Born to be you!

believe52 (star-born to be you)Close your eyes for a moment. If you can’t do this now, do it as soon as you possibly can. I want you to envision yourself at a time in your life when you believed that anything was possible. If you’re anything like me, this may have been so far back that you can barely remember it. But, if you can, even if you were four or five years of age, I want you to return to that time. Really soak in that sensation you had that you were invincible, and that the only thing that could keep you from achieving something was if you made a choice not to pursue it. How does returning to that moment in time when you felt the world was at your feet make you feel?? Are you experiencing any feelings of sadness because you weren’t able to hold on to that unconquerable belief in yourself for a longer period of time?? Well, let go of any disappointment, discouragement, and/or unhappiness and listen to your diva when she tells you that you can recapture that faith in yourself that you once had. You were born to fulfill a certain role. . .to accomplish a specific purpose in the world. And just as this was the case when you were five or ten years old, so it is also the case at this point in your life. No matter how many curves you have had to evade or how many setbacks have come your way, the only thing that can actually prevent you from making your dreams come true is you. “What?” you interject. “But you don’t understand, Success Diva. I have all these bills piling up, and I’ve been out of work for six months, and my husband left me two years ago with three kids to support. I’m not the one who is keeping me from living the life of my dreams.” You aren’t?? Then who, if I may ask, is preventing you from it?? If you try to blame circumstances or someone else for the fact that life isn’t giving you what you feel you deserve, then aren’t you giving away your own personal power?? I remember when I first listened to the CD program, Personal Power, by the motivational speaker and author, Anthony Robbins. It was a mind-blowing experience for me! In fact, I wasn’t really ready for it when I first heard it. Some of Tony’s concepts seemed to take me so far out of what I perceived to be my personal “comfort zone” that I began to be reluctant to listen to his advice. I didn’t think that I had it in me to become all that Tony told me I could become, and hearing him speak of all this untapped potential inside of me was. . .well. . .just a little bit intimidating. In other words, I was allowing myself to fall into what I would call the Fear Trap. I was so afraid that I might not be able to succeed the way that Tony was trying to persuade me into believing I could that it was easier to put the CDs back on the shelf. And that happens to be exactly what I did!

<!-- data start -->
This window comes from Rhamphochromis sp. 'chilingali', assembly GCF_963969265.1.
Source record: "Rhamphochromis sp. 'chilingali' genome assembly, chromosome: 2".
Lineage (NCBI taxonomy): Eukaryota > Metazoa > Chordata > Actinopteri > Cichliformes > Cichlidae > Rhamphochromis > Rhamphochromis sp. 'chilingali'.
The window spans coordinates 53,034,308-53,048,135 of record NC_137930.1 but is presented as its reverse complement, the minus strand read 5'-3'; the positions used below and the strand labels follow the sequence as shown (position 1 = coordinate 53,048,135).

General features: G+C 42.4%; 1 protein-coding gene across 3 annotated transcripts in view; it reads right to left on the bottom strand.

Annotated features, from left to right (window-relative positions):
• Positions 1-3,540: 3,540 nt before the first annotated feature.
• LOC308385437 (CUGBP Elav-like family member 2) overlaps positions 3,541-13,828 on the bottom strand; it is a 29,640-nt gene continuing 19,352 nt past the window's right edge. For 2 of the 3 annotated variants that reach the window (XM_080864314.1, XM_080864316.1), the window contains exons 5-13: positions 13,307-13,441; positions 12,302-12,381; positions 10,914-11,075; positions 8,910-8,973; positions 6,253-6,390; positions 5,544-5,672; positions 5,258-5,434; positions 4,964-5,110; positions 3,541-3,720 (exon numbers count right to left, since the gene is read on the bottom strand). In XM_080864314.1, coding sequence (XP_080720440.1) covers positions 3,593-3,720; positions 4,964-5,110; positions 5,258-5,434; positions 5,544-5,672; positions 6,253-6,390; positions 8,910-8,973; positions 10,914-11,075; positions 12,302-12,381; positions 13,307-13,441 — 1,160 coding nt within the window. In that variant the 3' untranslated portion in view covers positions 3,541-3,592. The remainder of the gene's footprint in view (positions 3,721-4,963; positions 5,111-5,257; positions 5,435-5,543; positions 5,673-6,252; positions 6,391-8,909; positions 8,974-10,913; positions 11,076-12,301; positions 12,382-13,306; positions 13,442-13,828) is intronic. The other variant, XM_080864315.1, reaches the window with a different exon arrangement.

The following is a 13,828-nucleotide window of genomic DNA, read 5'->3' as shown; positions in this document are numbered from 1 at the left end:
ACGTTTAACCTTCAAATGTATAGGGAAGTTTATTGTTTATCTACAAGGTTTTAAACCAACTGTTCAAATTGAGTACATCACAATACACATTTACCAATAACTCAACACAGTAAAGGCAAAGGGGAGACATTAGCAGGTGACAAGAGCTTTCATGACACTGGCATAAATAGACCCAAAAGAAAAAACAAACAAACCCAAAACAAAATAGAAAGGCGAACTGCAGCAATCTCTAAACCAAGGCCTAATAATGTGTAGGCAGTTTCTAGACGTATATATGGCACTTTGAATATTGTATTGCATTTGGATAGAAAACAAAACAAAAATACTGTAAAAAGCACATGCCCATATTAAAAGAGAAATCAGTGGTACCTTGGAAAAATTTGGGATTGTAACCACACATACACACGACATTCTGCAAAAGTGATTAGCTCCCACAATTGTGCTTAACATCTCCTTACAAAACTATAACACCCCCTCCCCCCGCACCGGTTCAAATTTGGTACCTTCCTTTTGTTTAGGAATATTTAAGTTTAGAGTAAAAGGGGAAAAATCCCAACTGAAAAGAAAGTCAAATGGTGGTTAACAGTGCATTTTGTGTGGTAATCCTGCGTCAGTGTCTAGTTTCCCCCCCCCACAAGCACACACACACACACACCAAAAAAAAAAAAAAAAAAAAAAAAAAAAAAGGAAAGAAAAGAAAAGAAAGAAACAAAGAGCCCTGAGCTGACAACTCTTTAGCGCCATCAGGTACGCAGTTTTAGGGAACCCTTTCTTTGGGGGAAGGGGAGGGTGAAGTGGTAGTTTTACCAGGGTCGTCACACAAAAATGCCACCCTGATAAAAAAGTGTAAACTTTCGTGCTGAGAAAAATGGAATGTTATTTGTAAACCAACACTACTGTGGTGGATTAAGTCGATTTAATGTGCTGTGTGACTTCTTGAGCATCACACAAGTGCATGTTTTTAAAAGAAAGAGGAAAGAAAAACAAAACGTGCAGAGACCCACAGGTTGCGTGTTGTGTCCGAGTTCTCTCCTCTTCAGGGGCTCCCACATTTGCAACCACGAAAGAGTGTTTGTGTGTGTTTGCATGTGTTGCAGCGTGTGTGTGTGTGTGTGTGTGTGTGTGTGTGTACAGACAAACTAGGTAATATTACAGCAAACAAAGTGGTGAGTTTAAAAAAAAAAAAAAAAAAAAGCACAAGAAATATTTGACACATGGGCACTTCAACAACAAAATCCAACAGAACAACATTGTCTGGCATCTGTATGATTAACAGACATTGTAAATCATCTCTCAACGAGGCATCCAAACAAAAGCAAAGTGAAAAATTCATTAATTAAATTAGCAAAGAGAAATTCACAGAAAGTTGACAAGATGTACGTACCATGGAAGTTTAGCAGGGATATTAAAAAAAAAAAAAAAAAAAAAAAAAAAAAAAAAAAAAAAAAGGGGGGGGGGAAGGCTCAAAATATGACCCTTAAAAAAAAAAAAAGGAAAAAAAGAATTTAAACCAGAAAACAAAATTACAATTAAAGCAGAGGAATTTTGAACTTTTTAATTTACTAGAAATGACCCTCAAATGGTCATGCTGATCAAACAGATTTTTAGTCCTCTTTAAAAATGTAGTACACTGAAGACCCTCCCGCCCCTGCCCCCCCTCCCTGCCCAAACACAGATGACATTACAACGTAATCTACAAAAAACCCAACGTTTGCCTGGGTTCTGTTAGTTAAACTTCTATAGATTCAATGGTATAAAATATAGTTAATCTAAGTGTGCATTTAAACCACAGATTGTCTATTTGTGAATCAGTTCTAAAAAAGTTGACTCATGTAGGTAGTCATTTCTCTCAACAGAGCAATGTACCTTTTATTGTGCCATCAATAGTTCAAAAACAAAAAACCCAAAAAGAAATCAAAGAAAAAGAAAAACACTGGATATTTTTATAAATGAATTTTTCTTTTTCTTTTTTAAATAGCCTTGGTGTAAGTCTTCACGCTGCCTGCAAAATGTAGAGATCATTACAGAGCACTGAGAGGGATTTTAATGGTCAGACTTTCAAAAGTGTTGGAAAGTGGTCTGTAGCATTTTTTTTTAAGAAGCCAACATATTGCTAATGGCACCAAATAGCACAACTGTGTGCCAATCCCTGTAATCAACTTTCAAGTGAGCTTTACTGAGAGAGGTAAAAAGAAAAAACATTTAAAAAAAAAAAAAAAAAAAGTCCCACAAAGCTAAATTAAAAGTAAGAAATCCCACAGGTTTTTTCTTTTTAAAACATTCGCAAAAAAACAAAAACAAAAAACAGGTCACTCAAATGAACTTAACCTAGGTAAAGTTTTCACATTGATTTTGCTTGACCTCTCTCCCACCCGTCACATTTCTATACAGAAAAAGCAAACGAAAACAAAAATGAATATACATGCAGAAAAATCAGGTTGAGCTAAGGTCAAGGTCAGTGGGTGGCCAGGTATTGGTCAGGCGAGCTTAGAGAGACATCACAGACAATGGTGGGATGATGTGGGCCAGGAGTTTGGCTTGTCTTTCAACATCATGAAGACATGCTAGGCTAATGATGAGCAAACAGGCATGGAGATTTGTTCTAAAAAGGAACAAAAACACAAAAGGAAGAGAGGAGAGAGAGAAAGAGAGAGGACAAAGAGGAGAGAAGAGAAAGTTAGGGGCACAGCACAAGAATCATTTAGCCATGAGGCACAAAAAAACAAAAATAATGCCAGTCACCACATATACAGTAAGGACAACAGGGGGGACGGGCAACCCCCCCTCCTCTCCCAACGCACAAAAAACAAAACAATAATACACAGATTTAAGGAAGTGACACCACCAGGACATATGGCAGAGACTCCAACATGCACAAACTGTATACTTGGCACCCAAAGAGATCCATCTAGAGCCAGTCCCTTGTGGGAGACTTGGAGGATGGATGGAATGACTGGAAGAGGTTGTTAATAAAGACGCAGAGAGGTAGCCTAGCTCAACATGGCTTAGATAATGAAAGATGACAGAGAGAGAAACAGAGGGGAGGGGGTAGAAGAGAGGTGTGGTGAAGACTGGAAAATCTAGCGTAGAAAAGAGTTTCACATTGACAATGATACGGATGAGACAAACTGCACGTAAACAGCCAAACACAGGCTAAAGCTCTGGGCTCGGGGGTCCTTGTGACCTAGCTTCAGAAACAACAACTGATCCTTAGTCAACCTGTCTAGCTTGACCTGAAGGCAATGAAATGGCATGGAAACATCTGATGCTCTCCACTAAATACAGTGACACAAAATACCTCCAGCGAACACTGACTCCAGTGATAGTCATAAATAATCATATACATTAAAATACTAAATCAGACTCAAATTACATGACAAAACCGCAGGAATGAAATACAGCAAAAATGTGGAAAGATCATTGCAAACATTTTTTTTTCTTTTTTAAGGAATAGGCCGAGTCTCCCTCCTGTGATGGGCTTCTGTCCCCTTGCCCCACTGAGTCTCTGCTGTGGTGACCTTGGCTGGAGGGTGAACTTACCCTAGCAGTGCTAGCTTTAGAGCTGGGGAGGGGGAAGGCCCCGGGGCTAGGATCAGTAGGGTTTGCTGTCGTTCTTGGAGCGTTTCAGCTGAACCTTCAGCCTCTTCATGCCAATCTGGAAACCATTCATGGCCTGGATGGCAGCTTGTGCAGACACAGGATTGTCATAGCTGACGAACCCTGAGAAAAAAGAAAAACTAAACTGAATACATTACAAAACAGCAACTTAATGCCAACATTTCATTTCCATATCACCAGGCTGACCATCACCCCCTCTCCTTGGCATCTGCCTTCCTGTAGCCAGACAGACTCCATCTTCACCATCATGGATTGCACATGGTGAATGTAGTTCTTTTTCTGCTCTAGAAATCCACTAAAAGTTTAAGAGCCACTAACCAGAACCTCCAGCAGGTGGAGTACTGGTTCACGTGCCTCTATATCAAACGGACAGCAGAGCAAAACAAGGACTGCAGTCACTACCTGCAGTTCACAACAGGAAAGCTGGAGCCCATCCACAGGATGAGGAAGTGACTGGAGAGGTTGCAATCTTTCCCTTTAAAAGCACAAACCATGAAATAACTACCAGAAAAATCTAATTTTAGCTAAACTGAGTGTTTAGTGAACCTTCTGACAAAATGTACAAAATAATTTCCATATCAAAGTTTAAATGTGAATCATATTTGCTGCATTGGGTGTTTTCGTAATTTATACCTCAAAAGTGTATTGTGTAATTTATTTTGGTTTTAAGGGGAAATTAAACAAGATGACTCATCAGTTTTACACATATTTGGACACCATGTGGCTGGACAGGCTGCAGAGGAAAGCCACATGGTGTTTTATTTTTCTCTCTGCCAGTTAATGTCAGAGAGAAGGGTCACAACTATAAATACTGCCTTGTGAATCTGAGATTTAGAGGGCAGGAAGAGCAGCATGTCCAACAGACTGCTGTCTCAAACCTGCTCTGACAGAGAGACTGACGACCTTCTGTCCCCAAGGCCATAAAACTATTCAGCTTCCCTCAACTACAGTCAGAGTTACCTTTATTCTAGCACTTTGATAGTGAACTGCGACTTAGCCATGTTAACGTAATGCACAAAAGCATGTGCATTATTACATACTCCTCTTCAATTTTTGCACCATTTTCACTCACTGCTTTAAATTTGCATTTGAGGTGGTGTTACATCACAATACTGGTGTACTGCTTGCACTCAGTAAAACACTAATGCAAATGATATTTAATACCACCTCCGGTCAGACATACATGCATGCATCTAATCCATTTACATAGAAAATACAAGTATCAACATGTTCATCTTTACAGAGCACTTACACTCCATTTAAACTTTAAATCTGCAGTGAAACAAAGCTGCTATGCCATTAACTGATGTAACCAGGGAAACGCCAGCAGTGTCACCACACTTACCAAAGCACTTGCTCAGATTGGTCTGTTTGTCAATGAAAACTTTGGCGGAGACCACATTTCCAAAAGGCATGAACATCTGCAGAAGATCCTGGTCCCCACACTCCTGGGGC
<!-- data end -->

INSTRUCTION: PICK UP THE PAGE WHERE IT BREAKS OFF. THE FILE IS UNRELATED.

Do I regret my choice?? Well, yes. . .and no. I think that there’s a right and a wrong time for everything. We aren’t all at the same place in our lives, and it’s even possible that some of you reading this blog aren’t yet ready to step forward and really start making things happen in your life. That’s okay. Although I love my friend and foremost inspiration Denis Waitley’s quote about there being plenty of time to win but no time to lose, I also understand that not everybody is ready to take on the role of a winner. However, if you’re one of Success Diva’s supporters, there’s a good chance that you’re at least halfheartedly committed to making your dreams a reality. There’s even a possibility that all you need is a little extra encouragement to get you running down the yellow brick road to that Emerald City I’ve spoken of before. You know, when you think about all the people who have had to overcome obstacles that you and I can only vaguely imagine to accomplish magnificent things, you have to admit that you don’t have much of an excuse to be what you might call a bystander in life’s game. One thing that  helps me is focusing on people who inspire me. This is one reason I’ve created two Icons of Inspiration Photo Albums over at Facebook. Actresses like Audrey Hepburn, Grace Kelly, and Angelina Jolie are ladies whom I will always look up to, and those who have inspired millions of people through their generosity of spirit and compassionate deeds, such as Martin Luther King, Jr., Mother Teresa, and Princess Diana, cannot help but make me feel more determined than ever to continue to pursue my goals with passion, persistence, perseverance, and a definitive sense of purpose. At the same time, I always remember that I am uniquely me. That is, I wasn’t born to be anyone else nor do I compare myself to any other person.